Across the vast and diverse African continent specialized individuals draw upon their depth of knowledge to create works of art empowered to counter physical, social, and spiritual problems. These paintings and sculptures from the permanent collection reveal the skill and range of Africa’s artists who use diverse materials and expressive styles to craft works of art that might contain medicines, draw upon the power of the divine, or address such global issues as the HIV/AIDS crisis.
In examining these works of art, consider how artists link the sacred and the secular, the human and the natural worlds, to explore the intersections of medicinal knowledge, power, and creative expression. How do the ideas explored in works of African art connect to your own experience?
Among the Yoruba, a large bird in the center of a gathering of birds symbolizes the capacity to control supernatural forces and the power of good subduing evil. These staffs represent the abilities of herbalists who are priests of the gods of healing, Osanyin and Erinle.
The complex imagery on this staff refers to Ogun, the god of iron and the patron of blacksmiths and anyone using metal tools or machinery. By providing the iron blades used to cut through the forest in the search for medicinal plants, Ogun facilitates the herbalist’s work. Ogun’s aggressive masculinity and spiritual powers are symbolized by the rods held in the figure’s left hand, the fan in its right hand, and the chain links at its waist. Some of the smaller birds in the form of stylized blades also refer to Ogun.
Avatars of Power
Kongo whistles could function as hunters’ amulets or as part of a healing specialist’s, or nganga’s, equipment. The figure on this whistle probably depicts a dog, with its body poised and ears pricked, waiting for the hunt to begin—work that takes both hunter and dog into the forest, the place where ancestral and spiritual realms are located. In healing contexts, the dog symbolizes the ability to control spiritual forces and, more particularly, skill at tracking beings intending to harm others.
Whistles were part of public performances that occurred when the nganga activated the spiritual forces contained in a power figure known as an nkisi. The whistle would have been inverted to allow its user to blow across the wide opening of the antelope horn.
Exceptional artistry transforms functional containers for holding medicines into works of art. Among the Kwere, women healers carry medicinal oils and herbs in gourd containers. The hairstyle carved on the figurative stopper of this container is typical of that worn by girls during their coming-of-age ceremonies. The group of stoppers in this exhibition also served a similar purpose.
Functional, yet decorative, stoppers shaped as human heads and half-figures once safeguarded the contents of gourds filled with palm wine, water, or medicinal ingredients. The distinct, concave faces atop these wooden implements suggest the influence of the carving style of the neighboring Pende peoples.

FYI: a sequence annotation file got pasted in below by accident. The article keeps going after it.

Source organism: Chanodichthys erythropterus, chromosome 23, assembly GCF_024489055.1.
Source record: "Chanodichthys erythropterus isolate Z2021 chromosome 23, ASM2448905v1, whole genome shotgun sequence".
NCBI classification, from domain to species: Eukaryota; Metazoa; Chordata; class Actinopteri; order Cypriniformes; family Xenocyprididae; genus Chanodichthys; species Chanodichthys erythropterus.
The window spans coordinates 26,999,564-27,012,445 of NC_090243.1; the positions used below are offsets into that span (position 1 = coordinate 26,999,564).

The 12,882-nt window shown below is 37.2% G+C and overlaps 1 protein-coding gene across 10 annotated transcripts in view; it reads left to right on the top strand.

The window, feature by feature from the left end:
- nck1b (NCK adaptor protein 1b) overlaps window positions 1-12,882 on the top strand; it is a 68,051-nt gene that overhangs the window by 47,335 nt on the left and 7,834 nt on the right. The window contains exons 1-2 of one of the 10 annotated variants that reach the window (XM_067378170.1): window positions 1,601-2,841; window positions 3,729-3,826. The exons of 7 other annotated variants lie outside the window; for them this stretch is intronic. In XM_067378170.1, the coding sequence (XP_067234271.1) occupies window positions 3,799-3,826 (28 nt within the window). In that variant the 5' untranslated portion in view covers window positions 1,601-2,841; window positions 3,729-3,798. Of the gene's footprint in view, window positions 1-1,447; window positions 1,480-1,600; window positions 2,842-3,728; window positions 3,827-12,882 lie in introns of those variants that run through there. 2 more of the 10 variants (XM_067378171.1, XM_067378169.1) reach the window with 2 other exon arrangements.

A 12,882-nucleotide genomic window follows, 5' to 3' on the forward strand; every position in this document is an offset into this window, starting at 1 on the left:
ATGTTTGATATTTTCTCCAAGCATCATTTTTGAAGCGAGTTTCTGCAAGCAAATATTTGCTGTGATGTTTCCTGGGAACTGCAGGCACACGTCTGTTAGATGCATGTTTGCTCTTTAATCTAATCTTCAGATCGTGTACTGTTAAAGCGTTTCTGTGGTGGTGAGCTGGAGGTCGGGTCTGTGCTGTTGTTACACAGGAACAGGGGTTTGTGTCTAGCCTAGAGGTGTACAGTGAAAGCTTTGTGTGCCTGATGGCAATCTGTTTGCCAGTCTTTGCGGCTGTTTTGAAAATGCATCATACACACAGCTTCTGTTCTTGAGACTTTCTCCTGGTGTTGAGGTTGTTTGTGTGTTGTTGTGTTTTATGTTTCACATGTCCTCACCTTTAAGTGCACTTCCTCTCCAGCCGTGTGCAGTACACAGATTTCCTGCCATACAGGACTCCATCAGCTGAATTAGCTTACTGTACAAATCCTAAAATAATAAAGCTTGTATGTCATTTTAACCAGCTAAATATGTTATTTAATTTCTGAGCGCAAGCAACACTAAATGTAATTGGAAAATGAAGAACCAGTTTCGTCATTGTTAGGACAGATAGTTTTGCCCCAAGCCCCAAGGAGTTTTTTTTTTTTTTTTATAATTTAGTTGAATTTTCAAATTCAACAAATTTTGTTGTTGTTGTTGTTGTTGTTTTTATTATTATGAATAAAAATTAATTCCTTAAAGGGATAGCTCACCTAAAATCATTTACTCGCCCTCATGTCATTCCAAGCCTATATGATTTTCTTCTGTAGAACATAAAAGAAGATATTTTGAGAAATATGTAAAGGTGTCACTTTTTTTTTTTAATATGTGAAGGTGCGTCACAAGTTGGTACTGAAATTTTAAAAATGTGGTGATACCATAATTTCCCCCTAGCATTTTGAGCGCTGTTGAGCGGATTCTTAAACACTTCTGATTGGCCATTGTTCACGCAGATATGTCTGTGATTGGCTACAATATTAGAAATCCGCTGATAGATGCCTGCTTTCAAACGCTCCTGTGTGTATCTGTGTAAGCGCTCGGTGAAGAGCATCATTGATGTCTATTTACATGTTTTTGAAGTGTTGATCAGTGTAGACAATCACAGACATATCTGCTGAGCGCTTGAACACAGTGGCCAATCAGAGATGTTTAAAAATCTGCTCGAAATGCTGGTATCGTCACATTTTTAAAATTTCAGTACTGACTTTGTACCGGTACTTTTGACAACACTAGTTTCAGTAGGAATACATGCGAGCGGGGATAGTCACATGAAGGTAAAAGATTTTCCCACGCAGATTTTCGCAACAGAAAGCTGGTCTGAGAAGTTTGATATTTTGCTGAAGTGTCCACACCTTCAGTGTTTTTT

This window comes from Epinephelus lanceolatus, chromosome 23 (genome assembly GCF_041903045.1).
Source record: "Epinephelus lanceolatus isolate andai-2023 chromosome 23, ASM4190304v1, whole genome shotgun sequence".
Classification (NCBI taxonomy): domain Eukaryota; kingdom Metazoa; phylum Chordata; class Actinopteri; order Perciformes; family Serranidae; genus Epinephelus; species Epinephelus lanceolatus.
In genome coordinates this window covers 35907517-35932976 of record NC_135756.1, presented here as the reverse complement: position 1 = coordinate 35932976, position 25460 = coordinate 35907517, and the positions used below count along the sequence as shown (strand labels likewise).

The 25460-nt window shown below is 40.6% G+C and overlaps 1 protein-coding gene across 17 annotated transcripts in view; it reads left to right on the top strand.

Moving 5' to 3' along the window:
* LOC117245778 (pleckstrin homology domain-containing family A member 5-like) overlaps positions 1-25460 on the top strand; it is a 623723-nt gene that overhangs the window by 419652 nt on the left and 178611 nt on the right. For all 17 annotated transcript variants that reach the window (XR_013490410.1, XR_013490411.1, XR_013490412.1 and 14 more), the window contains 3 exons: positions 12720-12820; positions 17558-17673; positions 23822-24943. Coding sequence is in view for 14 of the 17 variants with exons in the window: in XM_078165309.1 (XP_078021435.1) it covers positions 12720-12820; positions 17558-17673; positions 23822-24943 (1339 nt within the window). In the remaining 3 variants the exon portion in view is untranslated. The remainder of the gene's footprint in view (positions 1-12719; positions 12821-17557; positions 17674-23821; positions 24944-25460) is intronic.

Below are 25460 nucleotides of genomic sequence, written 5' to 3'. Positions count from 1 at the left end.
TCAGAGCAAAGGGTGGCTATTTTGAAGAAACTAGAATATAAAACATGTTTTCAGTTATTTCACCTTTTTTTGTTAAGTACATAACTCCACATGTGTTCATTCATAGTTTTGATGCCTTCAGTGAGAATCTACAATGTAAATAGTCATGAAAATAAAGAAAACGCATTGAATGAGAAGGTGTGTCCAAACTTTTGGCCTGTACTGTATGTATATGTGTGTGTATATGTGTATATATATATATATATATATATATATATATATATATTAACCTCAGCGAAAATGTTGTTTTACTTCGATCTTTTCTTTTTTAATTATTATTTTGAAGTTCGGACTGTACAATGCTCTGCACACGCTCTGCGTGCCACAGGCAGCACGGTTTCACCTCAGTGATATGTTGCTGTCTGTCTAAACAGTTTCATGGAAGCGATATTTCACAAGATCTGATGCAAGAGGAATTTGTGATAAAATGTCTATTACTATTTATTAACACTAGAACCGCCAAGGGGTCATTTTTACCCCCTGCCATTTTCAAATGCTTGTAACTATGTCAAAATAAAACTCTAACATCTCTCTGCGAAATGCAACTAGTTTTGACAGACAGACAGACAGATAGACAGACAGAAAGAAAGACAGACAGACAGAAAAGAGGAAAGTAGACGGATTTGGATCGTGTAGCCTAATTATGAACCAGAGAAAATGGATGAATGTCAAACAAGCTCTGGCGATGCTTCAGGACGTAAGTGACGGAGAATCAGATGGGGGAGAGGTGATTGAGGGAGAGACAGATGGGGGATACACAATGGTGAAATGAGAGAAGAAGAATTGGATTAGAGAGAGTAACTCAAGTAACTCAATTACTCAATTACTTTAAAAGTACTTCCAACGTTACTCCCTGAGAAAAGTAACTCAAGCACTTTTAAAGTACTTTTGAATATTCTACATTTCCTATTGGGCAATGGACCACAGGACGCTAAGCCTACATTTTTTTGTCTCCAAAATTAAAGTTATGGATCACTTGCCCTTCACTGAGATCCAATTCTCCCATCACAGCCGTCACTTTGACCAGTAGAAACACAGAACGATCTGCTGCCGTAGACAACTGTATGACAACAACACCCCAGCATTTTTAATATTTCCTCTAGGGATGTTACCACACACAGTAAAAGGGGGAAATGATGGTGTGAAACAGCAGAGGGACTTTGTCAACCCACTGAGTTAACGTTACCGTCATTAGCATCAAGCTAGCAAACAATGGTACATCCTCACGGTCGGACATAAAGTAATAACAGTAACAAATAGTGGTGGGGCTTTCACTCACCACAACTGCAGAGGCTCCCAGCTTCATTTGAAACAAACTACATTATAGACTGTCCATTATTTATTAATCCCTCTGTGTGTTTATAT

Kagiso Pat Mautloa’s abstract works are concerned with scale, size, and texture. Saturated with color, they focus on life in South Africa’s townships, creating compositions of found materials in which the harshness and simple beauties of life coexist.
In this work, Mautloa addresses the impact of HIV/AIDS upon the everyday life of township residents, bending the barbed wires that separate the haves and the have-nots in South Africa into a soothing heart shape. He created an opening in the canvas to evoke the window of an apothecary dispensing small vials of local medicine (healing and aphrodisiac mixtures). The medical gauze that coats the canvas softens the brutality associated with the barbed wire and metal grille fences. It also suggests the veil of misunderstanding and secrecy surrounding the contraction and long-term implications of living with the HIV virus.
In Viyé Diba’s Plantlike Evocation, the cloth strips sewn together across the width of the canvas and the addition of a packet or bundle of contrasting red material are reminiscent of west African strip-woven shirts ornamented with medicinal, protective packets wrapped in leather or red cloth.
Diba’s work is characterized by a highly sophisticated and restrained use of material and color. The artist received a Ph.D. in urban geography, and his interest in social and environmental concerns motivates his use of local and recycled materials, paying homage to them as he transforms them into things of beauty.
In 1980 Alexander Boghossian—or “Skunder,” as he is better known—began to play with the compositions, iconographies, and palettes of Ethiopian healing scrolls, which are made from long rolls of parchment specialists inscribe with talismanic writings. Skunder created a new pictorial style with these forms, endowing the otherwise static healing scrolls with energy. His choice of color enlivens them, highlighting the intricacy and patterning of details. The results are strikingly different in palette and composition from his earlier paintings on goatskins that often included mystical, Coptic, and traditional Ethiopian imagery, Ge’ez and Amharic scripts, and bright, rich colors of reds, oranges, and golds.